We note that § 411.357(d)(1)(ii) requires that the personal service arrangement covers all the services provided by the physician (or an immediate family member of the physician) to the entity (or incorporate other arrangements by reference or cross-reference a master list of contracts) and § 411.357(l)(2) requires that parties enter into only one arrangement for the same services in a year. For purposes of § 411.357(d)(1)(ii), we would not require an arrangement for items or services that satisfies all of the requirements of the proposed exception for limited remuneration to a physician to be covered by a personal service arrangement protected under § 411.357(d) or listed in a master list of contracts. Likewise, with respect to the restriction in the exception for fair market value compensation at § 411.357(l)(2), we would not consider an arrangement for items or services that is protected under the proposed exception at § 411.357(z) to violate the prohibition on entering into an arrangement for the same items and services during a calendar year. We are seeking comments on whether the regulation text at § 411.357(d)(1)(ii) or § 411.357(l)(2) should be modified to explicitly state this policy.

2. Cybersecurity Technology and Related Services (Proposed § 411.357(bb))

Relying on our authority under section 1877(b)(4) of the Act, we are proposing an exception at § 411.357(bb) to protect arrangements involving the donation of certain cybersecurity technology and related services. We believe that the proposed exception will help improve the cybersecurity posture of the health care industry by removing a perceived barrier to donations to address the growing threat of cyberattacks that infiltrate data systems and corrupt or prevent access to health records and other information essential to the delivery of health care. The OIG is considering a similar safe harbor to the anti-kickback statute elsewhere in this issue of the Federal Register. Despite the differences in the respective underlying statutes, we attempted to ensure as much consistency as possible between our proposed exception and OIG's proposed safe harbor. Because of the close nexus between our proposed exception and the policies under consideration by OIG, we may consider comments submitted in response to OIG's proposals, even if we do not receive such comments on our proposals, and take additional actions when crafting our final rule.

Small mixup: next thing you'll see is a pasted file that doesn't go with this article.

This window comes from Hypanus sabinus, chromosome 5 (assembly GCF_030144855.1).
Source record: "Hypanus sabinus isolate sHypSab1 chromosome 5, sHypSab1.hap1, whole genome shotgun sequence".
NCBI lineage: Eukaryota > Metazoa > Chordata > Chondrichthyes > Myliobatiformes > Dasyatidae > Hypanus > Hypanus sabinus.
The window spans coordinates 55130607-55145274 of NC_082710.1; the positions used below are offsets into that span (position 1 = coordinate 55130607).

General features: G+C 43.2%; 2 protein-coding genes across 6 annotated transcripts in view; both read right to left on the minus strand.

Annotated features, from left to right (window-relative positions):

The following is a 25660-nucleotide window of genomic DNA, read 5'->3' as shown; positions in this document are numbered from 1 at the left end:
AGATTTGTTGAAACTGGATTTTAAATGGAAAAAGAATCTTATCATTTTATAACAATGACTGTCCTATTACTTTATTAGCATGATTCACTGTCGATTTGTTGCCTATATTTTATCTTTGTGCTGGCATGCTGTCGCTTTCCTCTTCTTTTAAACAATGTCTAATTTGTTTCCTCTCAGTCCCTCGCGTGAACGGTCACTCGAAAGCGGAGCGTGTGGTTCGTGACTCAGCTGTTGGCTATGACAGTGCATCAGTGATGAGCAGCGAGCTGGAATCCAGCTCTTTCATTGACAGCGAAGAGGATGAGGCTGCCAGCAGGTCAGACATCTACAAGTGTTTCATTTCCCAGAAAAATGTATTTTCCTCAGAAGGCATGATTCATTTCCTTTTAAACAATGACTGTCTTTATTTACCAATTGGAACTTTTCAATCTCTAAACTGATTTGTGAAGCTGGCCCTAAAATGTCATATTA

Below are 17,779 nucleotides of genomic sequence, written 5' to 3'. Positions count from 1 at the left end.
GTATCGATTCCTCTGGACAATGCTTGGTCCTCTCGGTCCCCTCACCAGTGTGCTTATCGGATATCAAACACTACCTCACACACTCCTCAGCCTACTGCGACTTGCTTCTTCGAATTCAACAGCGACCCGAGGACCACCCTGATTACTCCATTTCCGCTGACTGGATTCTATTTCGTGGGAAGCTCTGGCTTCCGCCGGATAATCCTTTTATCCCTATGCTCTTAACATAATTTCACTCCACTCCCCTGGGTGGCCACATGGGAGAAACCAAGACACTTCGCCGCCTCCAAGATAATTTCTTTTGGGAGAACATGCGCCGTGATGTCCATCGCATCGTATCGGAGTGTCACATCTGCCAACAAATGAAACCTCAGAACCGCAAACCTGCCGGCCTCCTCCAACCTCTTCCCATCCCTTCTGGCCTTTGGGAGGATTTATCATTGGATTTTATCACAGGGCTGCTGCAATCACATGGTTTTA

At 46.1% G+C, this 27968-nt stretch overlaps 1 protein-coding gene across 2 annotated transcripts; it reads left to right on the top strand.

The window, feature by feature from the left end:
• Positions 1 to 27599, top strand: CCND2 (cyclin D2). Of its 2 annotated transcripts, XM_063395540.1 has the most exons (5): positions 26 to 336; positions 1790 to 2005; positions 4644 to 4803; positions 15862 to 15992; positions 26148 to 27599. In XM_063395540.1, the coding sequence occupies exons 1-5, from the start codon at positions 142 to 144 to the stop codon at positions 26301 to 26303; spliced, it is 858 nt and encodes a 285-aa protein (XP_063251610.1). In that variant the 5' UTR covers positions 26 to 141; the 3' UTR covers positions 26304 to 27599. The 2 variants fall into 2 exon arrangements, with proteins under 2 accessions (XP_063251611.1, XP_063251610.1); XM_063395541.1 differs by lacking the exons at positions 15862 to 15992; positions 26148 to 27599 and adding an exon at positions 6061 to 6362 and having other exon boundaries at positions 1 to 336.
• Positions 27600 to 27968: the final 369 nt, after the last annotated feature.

In recent years, both CMS and OIG have received numerous comments and suggestions urging the creation of an exception and a safe harbor to protect donations of cybersecurity technology and related services.[18] The digitization of health care delivery and rules designed to increase interoperability and data sharing in the delivery of health care create numerous targets for cyberattacks. The health care industry and the technology used to deliver health care have been described as an interconnected ecosystem where the weakest link in the system can compromise the entire system.[19] Given the prevalence of electronic health record storage, as well as the processing and transit of health records and other critical protected health information (PHI) between and within the components of the health care ecosystem, the risks associated with cyberattacks originating with “weak links” are borne by every component of the system.